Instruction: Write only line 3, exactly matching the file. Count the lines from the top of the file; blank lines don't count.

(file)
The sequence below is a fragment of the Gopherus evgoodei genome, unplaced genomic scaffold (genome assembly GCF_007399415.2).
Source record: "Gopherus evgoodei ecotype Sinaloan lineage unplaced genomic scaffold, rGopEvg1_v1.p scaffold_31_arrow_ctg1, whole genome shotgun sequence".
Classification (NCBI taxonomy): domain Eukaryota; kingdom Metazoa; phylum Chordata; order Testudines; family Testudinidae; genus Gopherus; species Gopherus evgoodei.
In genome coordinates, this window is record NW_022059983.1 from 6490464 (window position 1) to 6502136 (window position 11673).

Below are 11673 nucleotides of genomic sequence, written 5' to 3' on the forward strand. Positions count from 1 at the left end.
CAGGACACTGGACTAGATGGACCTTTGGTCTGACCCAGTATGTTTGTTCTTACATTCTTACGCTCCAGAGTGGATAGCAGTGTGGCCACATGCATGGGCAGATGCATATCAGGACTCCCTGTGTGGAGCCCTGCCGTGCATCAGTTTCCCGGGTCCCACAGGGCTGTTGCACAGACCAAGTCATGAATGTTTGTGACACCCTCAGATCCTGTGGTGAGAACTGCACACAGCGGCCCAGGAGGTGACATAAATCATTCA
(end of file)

Classification (NCBI taxonomy): domain Eukaryota; kingdom Metazoa; phylum Chordata; order Testudines; family Testudinidae; genus Gopherus; species Gopherus evgoodei.